Coral: 2019 Color Of The Year.

James Kraus

JK - 1 (9)

1964 Mercury Montclair Marauder in Bittersweet with White vinyl top at Duffield Lincoln-Mercury, Long Beach, CA.

The Pantone Color Institute has just announced that Living Coral is the 2019 Color Of The Year. In honor of this vibrant hue, I though it appropriate to look back to the era when coral roamed the streets. Continue reading

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1960s: Birth of the Hofmeister Kink

James Kraus

JK - 1 (52)

BMW 3200 CS.

Two new BMWs debuted at the Frankfurt Motor show in September of 1961, the 3200 CS by Bertone and the Neue Klasse 1500 sedan, styled in-house by a team led by Wilhelm Hofmeister with the assistance of Giovanni Michelotti.  Continue reading

American Muscle? Step Up To 1960s American Glamour.

James Kraus

JK - 1 (21)

Don Draper in his Starlight Silver 1965 Cadillac Coupe de Ville.

One of the few value segments of the vintage car market is what Auto Universum calls American Glamour. A lack of enthusiasm for refinement and elegance has kept prices subdued, a welcome state of affairs waiting to be exploited by those who with a taste for the good life.  Continue reading

The 1960s New Look

James Kraus

JK - 1 (8)

The New Look: 1960 Chevrolet Impala

In the early decades of motordom, front grills stood tall and proud, reflecting the proportions of early radiators. Headlamps, originally housed in separate housings, began being integrated into the cars design in the late 1930s. Nevertheless, grills and headlamps remained separate elements with the exception of Peugeot, which placed the headlamps near the centre of the car, behind the grill.  Continue reading

Things Go Better With Coke

James Kraus

JK - 1 (15)

Vintage scale model Coca-Cola cab-over delivery truck

The Coca-Cola Company adopted Things Go Better With Coke as their new advertising tagline in 1963. It then became a jingle, performed by leading pop acts of the decade including Jan & Dean, Tom Jones, Petula Clark and The Supremes.

At the same time, automotive designers were thinking that maybe things went better with a Coke shapeContinue reading

Was Someone at GM Design a Mannix enthusiast?

James Kraus

jk-1-10

Mannix opening title sequence

Oldsmobile’s Toronado debuted in autumn of 1966 as America’s first post-war front wheel drive automobile. Just a year later CBS Television introduced a new prime-time detective series; Mannix, featuring Mike Connors as Joe Mannix, an operative of the sophisticated Intertect Detective Agency in Los Angeles.  Continue reading

The Swinging Sixties: A Rainbow of Wheels and Technicolor Tyres

James Kraus

JK - 1 (22)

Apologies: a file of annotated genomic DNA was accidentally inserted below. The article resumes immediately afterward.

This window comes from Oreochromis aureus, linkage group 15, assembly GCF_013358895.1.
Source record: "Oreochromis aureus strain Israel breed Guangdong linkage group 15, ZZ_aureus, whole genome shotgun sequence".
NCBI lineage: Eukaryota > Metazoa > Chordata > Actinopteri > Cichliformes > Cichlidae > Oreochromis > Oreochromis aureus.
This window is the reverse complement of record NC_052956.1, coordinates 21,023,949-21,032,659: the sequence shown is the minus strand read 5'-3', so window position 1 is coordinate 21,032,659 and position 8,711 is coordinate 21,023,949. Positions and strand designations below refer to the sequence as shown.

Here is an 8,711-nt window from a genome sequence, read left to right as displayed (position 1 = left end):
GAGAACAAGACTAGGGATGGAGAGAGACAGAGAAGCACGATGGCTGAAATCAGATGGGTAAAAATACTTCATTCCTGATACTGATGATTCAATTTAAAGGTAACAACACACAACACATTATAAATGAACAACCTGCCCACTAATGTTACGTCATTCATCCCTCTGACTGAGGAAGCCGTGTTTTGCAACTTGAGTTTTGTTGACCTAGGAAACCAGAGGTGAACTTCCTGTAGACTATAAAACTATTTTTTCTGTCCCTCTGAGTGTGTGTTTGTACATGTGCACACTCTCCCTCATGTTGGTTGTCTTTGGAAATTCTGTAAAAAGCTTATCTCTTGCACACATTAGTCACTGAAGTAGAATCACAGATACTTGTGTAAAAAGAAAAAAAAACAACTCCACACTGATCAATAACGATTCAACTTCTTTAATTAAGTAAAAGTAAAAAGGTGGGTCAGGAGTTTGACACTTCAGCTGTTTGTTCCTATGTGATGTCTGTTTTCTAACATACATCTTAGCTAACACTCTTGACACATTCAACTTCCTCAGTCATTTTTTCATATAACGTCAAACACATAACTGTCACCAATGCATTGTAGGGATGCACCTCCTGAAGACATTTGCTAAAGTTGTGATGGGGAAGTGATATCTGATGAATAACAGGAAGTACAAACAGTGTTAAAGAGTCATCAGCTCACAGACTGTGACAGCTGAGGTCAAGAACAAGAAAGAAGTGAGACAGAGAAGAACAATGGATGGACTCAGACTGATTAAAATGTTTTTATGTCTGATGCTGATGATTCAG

1967 Chevrolet Chevelle SS 396 with Marina Blue metallic body-colour wheels and F70-14 special nylon Red Stripe Firestone Super Sports Wide Oval tyres

The majority of today’s cars today come equipped with black tyres surrounding wheels (or wheel covers) of silver, grey or black. This was not always the case; brightly coloured wheels were a common automotive styling fillip beginning with the 1886 Benz Patent-Motorwagen.   Continue reading

1960s Fastback Fashion

James Kraus

JK - 1 (7)

1965 Plymouth Barracuda

Coincident with the rise of the Fab Four in the 1960s was the popularity of the fab fastback.

While a sleek sloping roofline was integral to the design of many overtly sporting machines including the Jaguar E-Type, Corvette Sting Ray, Porsches, countless Ferraris and others, there were few to be found on more spacious transport since the demise of the Bentley Continental S1 in 1959.   Continue reading

Return of the Boomerang

James Kraus

JK - 1 (6)

1958 Edsel Roundup

History has remembered the 1958 Edsel lineup chiefly for its novel styling. While most recall the vertical Alfa Romeo-esque front grill and maybe the eyebrow-shaped rear tail lamps, an all-but-forgotten Edsel styling flourish was the inward-facing boomerang tail lamp design found on the Bermuda, Villager and Roundup station wagons.   Continue reading

1960s: The Ascent of Black

James Kraus

JK - 1 (49)

1965 Chevrolet Impala with black Super Sport rear deco trim

The latter half of the 1950s was a jubilant, optimistic era when life was comfortable and the future looked bright. In Britain, post-war food rationing was lifted, France was in the midst of Les Trente Glorieuses and Germany was celebrating Wirtschaftswunder. In the U.S., Wall Street, Madison Avenue, Abstract Expressionism, Modernist architecture and Cool Jazz made New York the global focal point of both art and commerce.   Continue reading